Like it or not, and regardless of where they are based, many business aircraft operators who fly into European airspace will be required to account for the carbon they emit and ensure that they have bought enough carbon credits to cover this output when Europe’s emissions trading scheme (ETS) is fully up and running in January 2012.
European Business Aviation Association
It’s been a tough year for the European business aviation community. Like its U.S. counterpart, the industry took a hit as a result of the economic downturn, leading to a loss of business in all sectors. In addition, new rules and regulations have many in the industry on edge.
Just as the reduced size of this week’s NBAA show is a sign of the harsh economic times in which the business of business aviation is being conducted, next year’s European Business Aviation Convention & Exhibition (EBACE) in Geneva seems likely to be on a diminished scale as Europe’s economies deal with the downturn.
The European Business Aviation Association (EBAA) is developing an emergency response planning manual for business aircraft owners and operators. The publication is due to be released in December and will be available to EBAA members and any operators based in Europe to help them establish their own emergency response plan (ERP).
European operators have until October 10 to submit their responses to a questionnaire regarding the implementation of JAR 26 (additional airworthiness requirements for operations) into the EASA rule system. The questionnaire applies to operators from the Czech Republic, Finland, France, Germany, Greece, Hungary, Italy, Latvia, Lichtenstein, Poland, Slovak Republic, the Netherlands, Norway and the UK.
The European Union has granted the International Business Aviation Council’s (IBAC) International Standard for Business Aircraft Operations (IS-BAO) official recognition as an industry standard for business aircraft operations.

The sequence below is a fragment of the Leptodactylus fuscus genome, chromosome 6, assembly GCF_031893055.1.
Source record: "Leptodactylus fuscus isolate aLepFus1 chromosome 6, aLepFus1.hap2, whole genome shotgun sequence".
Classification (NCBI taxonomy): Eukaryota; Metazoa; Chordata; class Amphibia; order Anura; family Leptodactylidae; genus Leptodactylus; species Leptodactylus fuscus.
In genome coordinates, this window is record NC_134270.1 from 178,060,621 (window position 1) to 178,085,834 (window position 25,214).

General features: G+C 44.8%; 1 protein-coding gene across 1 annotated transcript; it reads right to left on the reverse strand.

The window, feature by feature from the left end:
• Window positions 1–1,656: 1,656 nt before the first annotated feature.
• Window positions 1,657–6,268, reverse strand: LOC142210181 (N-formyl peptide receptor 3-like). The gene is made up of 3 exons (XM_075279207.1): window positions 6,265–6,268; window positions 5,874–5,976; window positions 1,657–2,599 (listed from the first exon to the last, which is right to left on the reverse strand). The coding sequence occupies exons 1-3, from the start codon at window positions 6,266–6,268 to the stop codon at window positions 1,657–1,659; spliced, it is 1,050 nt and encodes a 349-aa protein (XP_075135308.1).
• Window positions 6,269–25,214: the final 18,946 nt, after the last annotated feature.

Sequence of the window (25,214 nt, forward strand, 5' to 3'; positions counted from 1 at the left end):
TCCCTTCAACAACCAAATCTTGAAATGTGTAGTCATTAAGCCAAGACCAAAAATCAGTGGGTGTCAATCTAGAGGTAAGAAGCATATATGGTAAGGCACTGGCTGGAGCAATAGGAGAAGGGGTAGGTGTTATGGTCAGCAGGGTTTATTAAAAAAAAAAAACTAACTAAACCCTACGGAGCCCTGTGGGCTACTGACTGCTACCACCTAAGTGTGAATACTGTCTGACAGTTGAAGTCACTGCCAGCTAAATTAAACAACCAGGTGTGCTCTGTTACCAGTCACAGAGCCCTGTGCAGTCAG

Aviation is not alone in its suffering at the hands of the emissions-trading scheme, and it should try to see its way through the frustration to some positive outcomes. This is the perspective of Sebastian Gallehr, whose Germany-based Gallehr Sustainable Risk Management company has been helping other industries with the complexities of ETS for more than seven years.
The bureaucratic torpor and confusion that has mired the initial registration process for the introduction of Europe’s new emissions-trading scheme (ETS) has brought the cap-and-trade approach to reducing aviation’s carbon footprint into disrepute, according to the European Business Aviation Association (EBAA).
Sweden and Italy belatedly have confirmed extensions to the August 31 deadline for operators to register for Europe’s new emissions trading scheme (ETS). Italy is giving operators until September 30 to file plans for monitoring, reporting and verification (MRV) of carbon emissions, while the Swedes have granted an extension to October 15.
The European Aviation Safety Agency (EASA) has agreed to extend discussion of the most contentious points arising from its proposed new rules for aircraft operations and has indicated that it could permit greater flexibility for business aviation on issues such as flight- and duty-time limitations (FTL).